Review: Operation Flashpoint: Red River
Operation Flashpoint: Red River is the sequel to Codemasters' 2011 Operation Flashpoint: Dragon Rising. Does it provide players with a hardcore realistic tactical shooter, or is it a missed opportunity?
- Worth The Time?No, not overall, but cooperative multiplayer can provide a worthy incentive.
- Things LovedThe shooting mechanics, the tactical and challenging missions, the cooperative multiplayer modes.
- Things HatedThe lacking visuals, the alarmingly poor friendly AI, the dead single player, the lack of entertainment value outside of the cooperative modes, the enemy AI's staggeringly far-reaching sight, having to resort to trial-and-error to complete certain sections, no competitive multiplayer.
- RecommendationIf you're looking for a slow-paced, tactical shooter with heavy emphasis on realism and caution, this is for you - but only if you will be playing the cooperative mode. The single player just doesn't provide enough reason to play this game, and neither does it showcase what this game is really about. Overall though, you wouldn't be missing out if you gave this a skip or, at the very least, waited to get this at a lower price.
- Name: Operation Flashpoint: Red River
- Genre: First Person Shooter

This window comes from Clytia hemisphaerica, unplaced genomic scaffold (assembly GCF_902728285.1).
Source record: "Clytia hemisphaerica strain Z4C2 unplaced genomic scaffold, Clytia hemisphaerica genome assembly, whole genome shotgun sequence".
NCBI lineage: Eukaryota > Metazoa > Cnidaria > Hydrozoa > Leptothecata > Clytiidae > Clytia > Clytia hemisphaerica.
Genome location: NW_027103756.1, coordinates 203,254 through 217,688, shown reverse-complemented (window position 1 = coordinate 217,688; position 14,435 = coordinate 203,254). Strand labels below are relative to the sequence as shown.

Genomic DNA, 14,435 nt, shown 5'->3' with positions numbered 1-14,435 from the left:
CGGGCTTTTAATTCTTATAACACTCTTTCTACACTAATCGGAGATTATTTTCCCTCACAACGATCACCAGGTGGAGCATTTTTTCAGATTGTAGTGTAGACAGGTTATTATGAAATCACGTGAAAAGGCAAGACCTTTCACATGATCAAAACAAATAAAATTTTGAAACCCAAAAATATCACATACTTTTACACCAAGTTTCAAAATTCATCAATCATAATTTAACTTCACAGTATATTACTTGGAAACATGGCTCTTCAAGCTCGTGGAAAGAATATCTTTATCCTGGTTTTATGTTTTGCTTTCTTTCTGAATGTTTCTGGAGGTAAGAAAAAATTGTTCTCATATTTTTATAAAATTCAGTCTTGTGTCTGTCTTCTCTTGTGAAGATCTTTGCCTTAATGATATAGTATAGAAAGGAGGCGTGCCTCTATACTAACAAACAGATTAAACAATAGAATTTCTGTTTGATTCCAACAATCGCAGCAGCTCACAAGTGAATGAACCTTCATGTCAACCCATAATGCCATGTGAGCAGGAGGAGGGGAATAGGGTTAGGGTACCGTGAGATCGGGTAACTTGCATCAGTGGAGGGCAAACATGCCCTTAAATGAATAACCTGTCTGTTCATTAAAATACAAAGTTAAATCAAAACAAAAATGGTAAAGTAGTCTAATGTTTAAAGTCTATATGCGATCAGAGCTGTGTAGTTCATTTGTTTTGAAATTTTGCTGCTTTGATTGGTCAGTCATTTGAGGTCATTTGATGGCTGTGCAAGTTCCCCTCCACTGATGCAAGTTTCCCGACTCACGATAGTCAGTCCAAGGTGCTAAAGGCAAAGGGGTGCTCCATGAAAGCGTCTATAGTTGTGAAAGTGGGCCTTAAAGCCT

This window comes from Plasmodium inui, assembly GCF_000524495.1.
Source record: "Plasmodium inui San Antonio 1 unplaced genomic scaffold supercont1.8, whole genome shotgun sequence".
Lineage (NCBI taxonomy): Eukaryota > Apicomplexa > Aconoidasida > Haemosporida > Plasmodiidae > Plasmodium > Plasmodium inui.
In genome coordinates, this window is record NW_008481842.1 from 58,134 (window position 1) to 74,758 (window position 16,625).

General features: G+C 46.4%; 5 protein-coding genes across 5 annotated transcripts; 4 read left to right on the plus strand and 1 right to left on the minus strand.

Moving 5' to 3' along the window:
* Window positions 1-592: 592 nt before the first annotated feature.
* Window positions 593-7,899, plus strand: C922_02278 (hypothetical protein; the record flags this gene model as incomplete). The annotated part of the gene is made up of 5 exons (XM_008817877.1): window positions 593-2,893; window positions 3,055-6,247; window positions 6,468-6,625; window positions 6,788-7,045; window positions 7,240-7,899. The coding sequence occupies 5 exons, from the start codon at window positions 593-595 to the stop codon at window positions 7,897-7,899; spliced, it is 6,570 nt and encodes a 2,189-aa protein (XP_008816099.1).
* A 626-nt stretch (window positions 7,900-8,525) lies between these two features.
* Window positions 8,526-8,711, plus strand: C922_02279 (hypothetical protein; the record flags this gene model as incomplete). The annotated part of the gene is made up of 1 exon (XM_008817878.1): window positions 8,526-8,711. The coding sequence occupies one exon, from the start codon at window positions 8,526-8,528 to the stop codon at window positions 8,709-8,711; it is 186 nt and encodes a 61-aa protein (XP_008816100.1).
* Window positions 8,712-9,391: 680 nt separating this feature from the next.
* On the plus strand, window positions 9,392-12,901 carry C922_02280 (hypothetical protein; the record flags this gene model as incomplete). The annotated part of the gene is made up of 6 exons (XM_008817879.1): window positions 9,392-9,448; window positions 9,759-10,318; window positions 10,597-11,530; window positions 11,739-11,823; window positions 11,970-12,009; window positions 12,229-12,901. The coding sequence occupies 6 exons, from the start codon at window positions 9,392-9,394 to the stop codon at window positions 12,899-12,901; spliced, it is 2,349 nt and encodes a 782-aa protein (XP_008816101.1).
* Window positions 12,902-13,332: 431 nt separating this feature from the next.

- Players: 1
- Multiplayer: Online co-op (4 players)
- Platforms: PC, PS3, Xbox 360
- Developer: Codemasters
- Publisher: Codemasters
- Price: R361-399 (PC), R542-599 (PS3, 360)
- Reviewed On: PS3
Operation Flashpoint: Red River continues on the franchises’ quest for tactical combat in an ultra realistic war setting, and while its predecessor Dragon Rising was a decent enough game at times, it never reached a level of greatness that was hoped for, which means expectations were on the high for Codemasters to improve in this sequel. Sadly, to make a long story short, they didn’t, and rather confusingly even managed to retain many of the flaws that played a hand in bringing the last installment down. The ideas are here and some of the core concepts are recognised, but unfortunately the game is brought down by many flaws that prevent it from being all that it could have been, and in today’s times settling for mediocrity, even if your concept is unique, just doesn’t cut it if you want to compete at the top of the ladder.